Don’t criticise anything theological or someone will be offended.

Don’t comment on something political – or someone will be offended.

Don’t satirise something – or someone, somewhere, will take offence.

As noted earlier, hate crimes – including serious, physical assaults – are up against disabled and LGBT people.

The increase in attacks on the former group has been laid – in part at least – at the doorstep of some in the UK mainstream news media, which has spent a nice chunk of the last five years demonising those on disability benefits as ‘scroungers’.

For the latter group, there has been negative coverage too, plus hatred/dislike of various other groups, from the far right to assorted intolerant religious sorts.

Ralph Steadman cartoon
The thing about free speech – the thing that most seems to confuse a lot of well-meaning voices these days – is that the philosophical aspect of the question isn’t about what you agree with, but what you disagree with.

It’s never difficult to think that what you agree with should be allowed.

That’s why it’s important that we have incitement as a crime that can be prosecuted.

But if we say that someone should have legal action taken against them that is the equivalent of a convicted child abuser being denied internet use, on the basis that they accused Zionism of being like Nazism or suggested that Mohammed was a child abuser or ... well, fill in as many entries as you wish ... and thus upset some tender souls: this is naïve and dangerous.

Offence is a subjective matter. If you claim to have been offended by something – to have been abused by something – then who is to say that you’re wrong?

In 2009, the then Fianna Fáil government introduced a new blasphemy law in Ireland.

This legislation defines blasphemy as “publishing or uttering matter that is grossly abusive or insulting in relation to matters sacred by any religion, thereby intentionally causing outrage among a substantial number of adherents of that religion, with some defences permitted,” and with fines of up to €25,000 for conviction.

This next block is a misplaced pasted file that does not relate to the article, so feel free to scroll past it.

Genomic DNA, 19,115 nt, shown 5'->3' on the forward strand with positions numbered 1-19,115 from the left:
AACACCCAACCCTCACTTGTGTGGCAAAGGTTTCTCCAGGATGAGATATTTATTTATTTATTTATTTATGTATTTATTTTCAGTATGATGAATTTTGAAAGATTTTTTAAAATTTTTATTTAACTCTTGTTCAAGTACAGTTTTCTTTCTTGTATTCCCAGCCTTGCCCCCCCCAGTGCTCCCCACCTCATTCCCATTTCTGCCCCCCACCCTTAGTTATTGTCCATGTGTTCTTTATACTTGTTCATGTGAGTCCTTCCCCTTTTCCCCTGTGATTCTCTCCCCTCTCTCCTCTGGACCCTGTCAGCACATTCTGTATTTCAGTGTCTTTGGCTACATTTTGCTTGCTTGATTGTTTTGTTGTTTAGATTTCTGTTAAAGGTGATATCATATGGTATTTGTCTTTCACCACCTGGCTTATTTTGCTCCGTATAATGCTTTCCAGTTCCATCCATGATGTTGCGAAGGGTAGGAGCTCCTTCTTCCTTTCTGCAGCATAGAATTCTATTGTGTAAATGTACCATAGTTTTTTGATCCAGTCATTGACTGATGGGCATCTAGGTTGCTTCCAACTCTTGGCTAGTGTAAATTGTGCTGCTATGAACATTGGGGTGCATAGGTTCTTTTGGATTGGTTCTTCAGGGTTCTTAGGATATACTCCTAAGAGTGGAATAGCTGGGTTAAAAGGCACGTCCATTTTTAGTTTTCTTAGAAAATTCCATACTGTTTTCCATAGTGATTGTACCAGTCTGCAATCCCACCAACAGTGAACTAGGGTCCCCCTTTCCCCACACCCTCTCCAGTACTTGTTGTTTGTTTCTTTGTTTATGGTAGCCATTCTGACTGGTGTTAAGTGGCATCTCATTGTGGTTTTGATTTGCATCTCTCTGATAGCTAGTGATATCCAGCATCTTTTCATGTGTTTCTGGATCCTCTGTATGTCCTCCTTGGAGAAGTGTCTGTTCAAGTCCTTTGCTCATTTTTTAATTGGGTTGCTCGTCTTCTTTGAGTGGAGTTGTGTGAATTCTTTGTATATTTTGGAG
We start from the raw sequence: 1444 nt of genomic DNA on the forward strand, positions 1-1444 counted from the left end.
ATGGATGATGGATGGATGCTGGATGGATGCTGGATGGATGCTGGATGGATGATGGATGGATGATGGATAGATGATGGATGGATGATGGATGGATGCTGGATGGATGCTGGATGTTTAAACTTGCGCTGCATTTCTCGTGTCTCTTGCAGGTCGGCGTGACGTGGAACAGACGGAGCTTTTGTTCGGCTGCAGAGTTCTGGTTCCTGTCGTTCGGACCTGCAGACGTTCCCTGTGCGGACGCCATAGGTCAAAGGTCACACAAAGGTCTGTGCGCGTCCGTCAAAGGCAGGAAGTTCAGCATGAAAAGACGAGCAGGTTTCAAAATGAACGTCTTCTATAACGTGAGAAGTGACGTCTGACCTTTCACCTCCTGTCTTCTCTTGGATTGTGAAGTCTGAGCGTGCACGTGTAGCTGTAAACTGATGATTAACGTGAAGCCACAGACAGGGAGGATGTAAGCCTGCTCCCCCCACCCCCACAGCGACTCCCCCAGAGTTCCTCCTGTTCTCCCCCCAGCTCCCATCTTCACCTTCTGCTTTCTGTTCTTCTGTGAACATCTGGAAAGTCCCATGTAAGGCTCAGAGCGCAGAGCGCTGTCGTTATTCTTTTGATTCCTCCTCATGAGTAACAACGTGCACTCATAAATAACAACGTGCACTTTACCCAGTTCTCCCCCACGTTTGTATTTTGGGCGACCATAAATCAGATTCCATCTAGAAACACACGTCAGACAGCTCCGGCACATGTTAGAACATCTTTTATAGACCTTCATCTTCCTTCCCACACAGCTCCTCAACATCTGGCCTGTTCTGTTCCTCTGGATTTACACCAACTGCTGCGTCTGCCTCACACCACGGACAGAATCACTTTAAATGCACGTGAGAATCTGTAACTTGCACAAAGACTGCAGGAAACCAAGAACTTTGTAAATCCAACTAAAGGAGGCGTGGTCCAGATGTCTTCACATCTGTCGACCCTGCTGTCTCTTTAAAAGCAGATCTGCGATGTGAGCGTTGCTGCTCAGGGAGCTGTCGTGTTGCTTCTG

Former justice minister Dermot Ahern has subsequently defended the law, saying that it was needed because the 1936 Irish constitution only covers Christians.
Well, just scrap that bit of the constitution, then. Why does any religious person need this special, legal protection?

Blasphemy is a brilliant cover-all for any offence: law based on total subjectivity and a lack of reason.
In January 2012, Indonesian civil servant Alexander Aan posted on an atheist Facebook group that God did not exist.

Further, he asked: “If God exists, why do bad things happen? ... There should only be good things if God is merciful.”

He went on to declare that heaven, hell, angels and devils are “myths” and also posted an article describing Mohammed as “attracted to his daughter-in-law”.

But that counts as blasphemy in Indonesia – and also incitement – and he was reported to the police, attacked by a mob in the street and then charged. In June 2010, Aan was sentenced to two and a half years in prison, with a fine of 100 million rupiah (£6,945.15).

Predictably, that wasn’t enough for some: the Islamic Society Forum, a coalition of Islamic groups, wanted him executed.

Thankfully, Aan was released in January 2014, but the case reveals the sheer bonkersness and subjectivity of the entire issue.

But clearly it’s light years away from what happens in, say, the UK. Or is it?It is really not that long since the likes of Mary Whitehouse and her ilk demanded prosecution of people for offending them. It’s not long since The Life of Brian was the subject of outrage (if not actual riots).

It’s not that long since BBC staff were sent death threats because the corporation screened Jerry Springer: The Opera, which portrayed the family of Jesus as dysfunctional.

The only objective way of dealing with this is to say that nobody has a right not to be offended; that providing there is no incitement to violence, let people say what they want.

I’ve been on the receiving end of all sorts of verbal abuse over the years, including on the internet and for a variety of reasons – but all of which essentially stems from someone being ‘offended’ by something about me and wanting to shut me up with something other than an actual argument.

It can be damned unpleasant, to say the least. No sane person wants to be accused of being an anti-semite or a racist, for instance.

But how naïve is it to expect that all of life should be ‘nice’.

Great if it was – but how would we be able to tell? – but reality is not all chamomile tea and cuddles.

Education has to be central to changing attitudes.

But driving things underground, fueling a sense of victimisation and martyrdom ... what good does that do?

If people want to burn flags or books, ignore them. They’re little different to online trolls demanding attention. So don’t give them the reward.

And unless you really want a situation in which what you say can be reported because it ‘offended’ someone else, then be very – very – careful what you demand be censored in situations where you decide that is the acceptable approach because you disagree with the comments.